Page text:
Of Fathers, Sons, and Jedi.

I have spent a good amount of time blasting Lucas for all the terrible things he’s done to Star Wars ever since the release of the Special Editions in 1997. I can’t deny however, the images and symbols he created over 25 years ago. Granted, most of those images and symbols came from Joseph Campbell and his book The Hero With a Thousand Faces, but that does not take away from their meaning. One of the trilogies primary symbols being the hero journey of Luke Skywalker. Most viewers come away with the simple images of Luke growing from the archetypical pig farmer to great hero who restores the order of the Jedi. Luke, to most viewers, falls under the “warrior hero” archetype. To a point this is true, however; Luke performs an even greater task, that of the “healing hero” when he restores his father to the man he once was. I know, most of you don’t need to Star Wars plot recap, but it helps to lay the foundation of this installment.


Like many kids, Luke has an image in his mind as to the kind of man his father was. Although most kids see their parents on a daily basis, that doesn’t prevent us from creating a mental image as to what kind of a person our parents were. Luke believes his father was a merchant on a space cruise and died before he was born. He even grows somewhat angry when Obi Wan suggests otherwise. Such is the case for many young people when they are told by outside sources that their parent is not what they behold them to be. Luke finally learns that his father was a more important figure then he was lead to believe, and although most of us will never have a parent who lead great armies into battle we are still shocked when we truly discover what out father does. This isn’t necessarily shocked in a good way mind you, but still a shock to our mental image of the person.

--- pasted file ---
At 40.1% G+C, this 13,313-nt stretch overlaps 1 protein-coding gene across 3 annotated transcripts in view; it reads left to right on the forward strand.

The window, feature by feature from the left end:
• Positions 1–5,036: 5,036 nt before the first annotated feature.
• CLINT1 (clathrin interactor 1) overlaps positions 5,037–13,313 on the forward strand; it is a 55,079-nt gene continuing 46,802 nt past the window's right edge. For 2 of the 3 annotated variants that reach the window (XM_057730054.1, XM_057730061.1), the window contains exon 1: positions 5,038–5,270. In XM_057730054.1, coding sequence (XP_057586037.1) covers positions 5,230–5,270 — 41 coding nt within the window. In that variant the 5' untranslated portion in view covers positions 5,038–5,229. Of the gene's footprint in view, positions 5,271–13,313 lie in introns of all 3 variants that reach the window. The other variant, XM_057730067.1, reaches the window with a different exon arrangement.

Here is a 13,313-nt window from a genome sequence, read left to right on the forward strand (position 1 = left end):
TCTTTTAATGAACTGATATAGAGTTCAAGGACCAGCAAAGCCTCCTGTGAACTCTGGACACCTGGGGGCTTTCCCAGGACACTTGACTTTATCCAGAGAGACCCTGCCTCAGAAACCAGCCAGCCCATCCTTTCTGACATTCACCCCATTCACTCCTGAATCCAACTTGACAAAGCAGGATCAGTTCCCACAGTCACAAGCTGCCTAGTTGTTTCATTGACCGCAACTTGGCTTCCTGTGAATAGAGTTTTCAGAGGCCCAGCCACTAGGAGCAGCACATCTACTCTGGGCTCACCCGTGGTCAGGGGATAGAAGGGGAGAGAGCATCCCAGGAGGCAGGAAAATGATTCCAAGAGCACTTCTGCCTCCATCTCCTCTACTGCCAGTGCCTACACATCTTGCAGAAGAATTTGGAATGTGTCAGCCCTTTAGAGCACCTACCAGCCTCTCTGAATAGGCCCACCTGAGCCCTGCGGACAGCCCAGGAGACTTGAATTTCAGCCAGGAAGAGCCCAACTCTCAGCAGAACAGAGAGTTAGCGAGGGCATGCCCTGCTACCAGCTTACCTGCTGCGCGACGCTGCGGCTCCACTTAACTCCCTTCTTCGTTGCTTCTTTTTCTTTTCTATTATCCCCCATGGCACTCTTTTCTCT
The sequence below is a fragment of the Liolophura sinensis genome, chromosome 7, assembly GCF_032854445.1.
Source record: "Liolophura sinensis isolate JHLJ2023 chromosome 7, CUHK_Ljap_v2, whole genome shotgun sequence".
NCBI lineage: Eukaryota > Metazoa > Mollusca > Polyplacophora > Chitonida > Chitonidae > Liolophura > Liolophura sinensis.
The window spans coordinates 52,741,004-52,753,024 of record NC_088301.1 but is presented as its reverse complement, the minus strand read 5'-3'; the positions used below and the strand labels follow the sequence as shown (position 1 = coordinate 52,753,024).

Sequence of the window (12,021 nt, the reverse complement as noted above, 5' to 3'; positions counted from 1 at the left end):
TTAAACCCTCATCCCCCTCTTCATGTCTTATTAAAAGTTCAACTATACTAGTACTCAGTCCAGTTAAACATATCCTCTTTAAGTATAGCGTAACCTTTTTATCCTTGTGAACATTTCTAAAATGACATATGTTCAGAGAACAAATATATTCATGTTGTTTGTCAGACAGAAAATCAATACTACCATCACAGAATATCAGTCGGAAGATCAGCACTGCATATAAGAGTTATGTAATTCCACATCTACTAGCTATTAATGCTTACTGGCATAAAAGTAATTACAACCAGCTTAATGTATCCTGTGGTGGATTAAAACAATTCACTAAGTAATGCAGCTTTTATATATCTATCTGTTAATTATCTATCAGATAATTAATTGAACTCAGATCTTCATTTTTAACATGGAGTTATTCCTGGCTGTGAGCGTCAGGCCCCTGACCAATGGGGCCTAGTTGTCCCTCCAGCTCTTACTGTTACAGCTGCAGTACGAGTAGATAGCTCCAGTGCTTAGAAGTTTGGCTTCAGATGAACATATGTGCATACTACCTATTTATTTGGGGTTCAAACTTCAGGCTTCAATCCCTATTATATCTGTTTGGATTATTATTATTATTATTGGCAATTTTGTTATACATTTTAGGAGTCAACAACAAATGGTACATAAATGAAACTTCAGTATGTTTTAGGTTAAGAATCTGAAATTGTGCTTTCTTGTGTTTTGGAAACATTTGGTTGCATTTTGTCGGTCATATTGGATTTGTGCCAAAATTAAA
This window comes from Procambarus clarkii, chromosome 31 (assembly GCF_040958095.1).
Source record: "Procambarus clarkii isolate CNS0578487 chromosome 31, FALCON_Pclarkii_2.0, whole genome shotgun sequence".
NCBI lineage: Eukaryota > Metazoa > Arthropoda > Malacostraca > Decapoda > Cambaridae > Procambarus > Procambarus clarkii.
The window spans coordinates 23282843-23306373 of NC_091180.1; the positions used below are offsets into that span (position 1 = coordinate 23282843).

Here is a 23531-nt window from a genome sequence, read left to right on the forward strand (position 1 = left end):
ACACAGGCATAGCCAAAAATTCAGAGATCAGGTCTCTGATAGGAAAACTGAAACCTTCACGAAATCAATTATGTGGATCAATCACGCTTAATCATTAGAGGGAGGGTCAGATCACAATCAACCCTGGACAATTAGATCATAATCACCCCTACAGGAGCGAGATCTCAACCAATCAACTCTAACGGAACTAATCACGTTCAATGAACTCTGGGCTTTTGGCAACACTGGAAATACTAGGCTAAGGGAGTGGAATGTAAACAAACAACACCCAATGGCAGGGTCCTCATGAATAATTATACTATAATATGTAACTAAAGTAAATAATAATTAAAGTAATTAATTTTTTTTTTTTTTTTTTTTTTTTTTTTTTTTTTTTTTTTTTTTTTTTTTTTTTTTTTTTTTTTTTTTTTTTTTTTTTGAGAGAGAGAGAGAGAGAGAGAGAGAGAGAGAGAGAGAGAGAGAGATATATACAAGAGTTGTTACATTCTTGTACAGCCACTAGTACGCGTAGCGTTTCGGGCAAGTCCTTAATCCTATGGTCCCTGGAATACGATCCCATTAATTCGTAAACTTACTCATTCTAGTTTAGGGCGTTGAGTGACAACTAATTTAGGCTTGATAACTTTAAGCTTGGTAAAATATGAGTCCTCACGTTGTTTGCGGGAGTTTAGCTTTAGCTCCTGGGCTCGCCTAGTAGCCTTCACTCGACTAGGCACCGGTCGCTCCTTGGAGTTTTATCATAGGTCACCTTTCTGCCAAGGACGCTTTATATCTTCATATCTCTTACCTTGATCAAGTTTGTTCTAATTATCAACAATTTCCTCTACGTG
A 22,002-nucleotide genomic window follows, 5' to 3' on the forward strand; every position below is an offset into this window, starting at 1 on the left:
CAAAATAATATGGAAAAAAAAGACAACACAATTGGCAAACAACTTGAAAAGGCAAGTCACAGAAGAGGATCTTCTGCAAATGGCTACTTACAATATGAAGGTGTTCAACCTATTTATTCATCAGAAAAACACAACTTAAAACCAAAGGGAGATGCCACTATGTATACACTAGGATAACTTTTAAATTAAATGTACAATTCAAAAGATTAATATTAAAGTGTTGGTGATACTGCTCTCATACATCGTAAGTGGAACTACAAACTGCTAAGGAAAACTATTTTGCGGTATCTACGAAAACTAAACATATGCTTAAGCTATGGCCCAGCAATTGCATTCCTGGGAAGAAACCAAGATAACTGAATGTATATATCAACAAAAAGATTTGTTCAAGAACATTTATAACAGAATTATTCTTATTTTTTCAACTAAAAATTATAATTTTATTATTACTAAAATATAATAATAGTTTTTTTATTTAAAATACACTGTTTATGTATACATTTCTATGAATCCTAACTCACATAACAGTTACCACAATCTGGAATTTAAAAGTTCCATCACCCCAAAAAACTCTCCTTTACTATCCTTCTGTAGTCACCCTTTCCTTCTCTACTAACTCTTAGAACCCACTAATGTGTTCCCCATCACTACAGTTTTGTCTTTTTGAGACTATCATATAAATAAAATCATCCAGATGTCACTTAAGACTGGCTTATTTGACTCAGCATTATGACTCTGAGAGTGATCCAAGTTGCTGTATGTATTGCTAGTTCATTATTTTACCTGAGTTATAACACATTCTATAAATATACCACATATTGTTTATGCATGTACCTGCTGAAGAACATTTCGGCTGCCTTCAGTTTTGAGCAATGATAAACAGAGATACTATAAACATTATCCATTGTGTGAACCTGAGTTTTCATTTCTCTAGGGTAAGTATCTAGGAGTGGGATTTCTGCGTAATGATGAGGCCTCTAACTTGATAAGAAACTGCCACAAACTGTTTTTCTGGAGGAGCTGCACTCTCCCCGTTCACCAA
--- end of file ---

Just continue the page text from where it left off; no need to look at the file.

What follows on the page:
All kids grow up, and like Luke, we begin our hero journey. We don’t all raid Death Stars, rescue a princess, or save a rebellion in the process, but as Campbell states, “A hero is someone who has given his or her life to something bigger than oneself.” What is bigger then life? Eventually Luke confronts the truth regarding his father. He learns that the man who killed his father stands before him, calming to be his father. Luke faces the first major challenge that all young people face. He must decide to follow in the path of his father, or carry on with his own destiny regardless of the repercussions. No child can move on until they make that choice, luckily (for the majority of us) this does not require us to plummet to our deaths in a floating city.

Luke is stronger in his determination that he will no become his father. Most children are content with this position in their lives. They stand tall and proclaim that they are their own person, no longer in the shadow of their parent. Most of us stay there our entire lives. Our mission in life becomes one of never becoming out parents. We even go so far as to be aware of and change mannerisms that are similar to our parents. Unfortunately, like Luke in the Emperor’s chamber, we are confronted with a terrible fact. In our desire, our quest, our obsession, to not be like the people who reared us, we have become them in every detail. Most of us spend years standing over our parents, lightsaber in hand, trying to decide whether to strike and become the parent or to toss our weapon aside and extend our hand in friendship. Luke is able to save his father, spiritually if not physically and in turn become his own man. Luke will never make the same mistakes his father made. Not because he destroyed his father, but because he decided, the cycle would end. He would risk his own body and soul in an attempt to make his father a better person again. That is the true message of Luke’s hero journey, and why he is the healer saving the fallen warrior.

What does any of this have to do with your friendly neighborhood Geek? Well, I could tell you…but I’d have to Force choke you.